This is the best driving Suburban that has ever been made. I have driven four generations of Suburban and it is not even close. The newest Burb glides over rough pavement, sticks to corners like a 5,500-pound Miata, and brakes with absolute confidence. Older Suburbans used to have a second resonance, though which one could feel the solid rear axle bouncing around and shaking the truck. The IRS setup has done away with that malady completely.
The High Country is equipped with GM’s nearly magical magnetic ride control. It’s what allows the massive Suburban to corner like a car, haul like a truck, and glide like a luxury car over bumps; the only thing spoiling a true magic carpet ride are the humongous 22-inch wheels. The suspension is great, but you can only do so much when working with such low-profile tires. I could do with less bling and more sidewall. One thing I particularly love about the ‘Burb is that its 4WD has an “automatic” setting. Just leave it there and power will be sent to the forward wheels whenever needed; you don’t have to switch it on and off for fear of binding the axles on pavement.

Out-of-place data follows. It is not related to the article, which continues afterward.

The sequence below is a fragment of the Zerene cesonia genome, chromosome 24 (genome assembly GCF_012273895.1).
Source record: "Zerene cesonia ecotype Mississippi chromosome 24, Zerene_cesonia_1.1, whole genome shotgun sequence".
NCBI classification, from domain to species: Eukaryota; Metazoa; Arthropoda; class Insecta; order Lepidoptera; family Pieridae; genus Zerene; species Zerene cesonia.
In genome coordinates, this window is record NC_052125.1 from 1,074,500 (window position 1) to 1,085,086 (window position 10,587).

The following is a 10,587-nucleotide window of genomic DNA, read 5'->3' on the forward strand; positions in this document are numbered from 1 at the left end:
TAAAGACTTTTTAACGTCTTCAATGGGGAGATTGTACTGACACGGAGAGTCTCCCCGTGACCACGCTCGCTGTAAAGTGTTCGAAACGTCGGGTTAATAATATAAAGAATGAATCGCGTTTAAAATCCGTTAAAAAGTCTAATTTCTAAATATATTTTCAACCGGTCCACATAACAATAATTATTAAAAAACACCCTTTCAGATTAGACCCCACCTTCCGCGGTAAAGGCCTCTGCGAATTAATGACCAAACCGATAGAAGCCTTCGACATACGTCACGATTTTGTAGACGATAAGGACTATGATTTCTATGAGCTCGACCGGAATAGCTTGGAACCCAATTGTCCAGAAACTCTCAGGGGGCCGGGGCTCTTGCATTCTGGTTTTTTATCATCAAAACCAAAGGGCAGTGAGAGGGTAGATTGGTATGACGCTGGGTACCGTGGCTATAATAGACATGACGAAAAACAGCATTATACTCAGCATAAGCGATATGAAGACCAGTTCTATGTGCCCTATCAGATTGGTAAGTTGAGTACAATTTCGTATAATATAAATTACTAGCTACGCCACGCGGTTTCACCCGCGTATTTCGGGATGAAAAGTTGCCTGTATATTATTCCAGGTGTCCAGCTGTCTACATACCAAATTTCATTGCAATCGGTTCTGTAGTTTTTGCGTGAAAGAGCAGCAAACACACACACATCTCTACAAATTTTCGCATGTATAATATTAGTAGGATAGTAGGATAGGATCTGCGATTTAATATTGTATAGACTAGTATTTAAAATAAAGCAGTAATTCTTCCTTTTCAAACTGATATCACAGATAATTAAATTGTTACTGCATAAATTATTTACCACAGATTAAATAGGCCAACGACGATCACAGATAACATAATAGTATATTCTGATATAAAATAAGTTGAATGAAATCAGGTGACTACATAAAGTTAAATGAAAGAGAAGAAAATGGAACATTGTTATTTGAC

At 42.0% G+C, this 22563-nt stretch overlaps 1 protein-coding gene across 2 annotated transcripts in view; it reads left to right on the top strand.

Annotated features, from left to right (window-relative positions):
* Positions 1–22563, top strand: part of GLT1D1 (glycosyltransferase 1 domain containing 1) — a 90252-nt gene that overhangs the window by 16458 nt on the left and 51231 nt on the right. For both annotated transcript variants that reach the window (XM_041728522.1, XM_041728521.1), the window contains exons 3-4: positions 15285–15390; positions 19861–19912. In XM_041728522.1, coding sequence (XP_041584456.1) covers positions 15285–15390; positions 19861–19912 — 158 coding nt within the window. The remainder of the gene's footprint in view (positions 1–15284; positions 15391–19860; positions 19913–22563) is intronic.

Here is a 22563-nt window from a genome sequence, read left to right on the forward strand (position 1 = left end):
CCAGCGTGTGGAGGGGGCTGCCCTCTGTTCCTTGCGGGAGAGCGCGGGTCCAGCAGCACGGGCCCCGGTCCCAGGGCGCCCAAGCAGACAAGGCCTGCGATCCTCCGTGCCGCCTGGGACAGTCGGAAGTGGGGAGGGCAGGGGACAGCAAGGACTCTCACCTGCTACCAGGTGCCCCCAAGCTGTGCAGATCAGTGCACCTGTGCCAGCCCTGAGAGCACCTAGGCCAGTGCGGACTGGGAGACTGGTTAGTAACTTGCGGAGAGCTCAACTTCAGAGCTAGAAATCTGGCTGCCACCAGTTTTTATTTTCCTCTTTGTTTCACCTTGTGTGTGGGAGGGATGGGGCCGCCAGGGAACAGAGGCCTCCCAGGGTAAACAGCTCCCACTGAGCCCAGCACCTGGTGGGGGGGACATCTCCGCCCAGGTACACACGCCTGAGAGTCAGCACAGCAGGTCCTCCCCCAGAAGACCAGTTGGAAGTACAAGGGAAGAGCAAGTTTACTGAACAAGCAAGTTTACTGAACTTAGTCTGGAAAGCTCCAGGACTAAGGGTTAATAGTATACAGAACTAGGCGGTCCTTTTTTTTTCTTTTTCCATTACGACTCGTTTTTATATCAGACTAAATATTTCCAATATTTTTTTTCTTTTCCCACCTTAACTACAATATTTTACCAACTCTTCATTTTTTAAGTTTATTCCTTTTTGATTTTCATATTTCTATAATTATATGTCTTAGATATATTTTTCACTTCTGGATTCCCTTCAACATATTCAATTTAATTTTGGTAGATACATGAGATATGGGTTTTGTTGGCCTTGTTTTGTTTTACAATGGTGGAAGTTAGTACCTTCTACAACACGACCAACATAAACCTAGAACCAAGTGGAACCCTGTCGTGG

Inside, the Suburban is a very nice place to be. I love the leather and I love its rich colour. The upholstered leather pad under the central touch screen is a nice extra touch, but sometimes makes it hard to access buttons on the bottom of the screen. The High Country model boasts Apple CarPlay, Android Auto and wireless charging. One thing I don’t like is the annoying keyboard style shifter. Some of the buttons need to be pushed and others pulled, yet they all look identical from the driver’s seat. What was wrong with a column shift?
The front seat adjusts a million different ways and is reasonably comfy. But the real party trick is that real grownups can comfortably ride in all three rows of seats. Usually, the third row is just for children or occasional trips, but the Suburban’s third row is a real place one can ride in comfort. Of course, you would expect such space in a vehicle as large as the Suburban. And that leads me into my big gripe with the ‘Burb.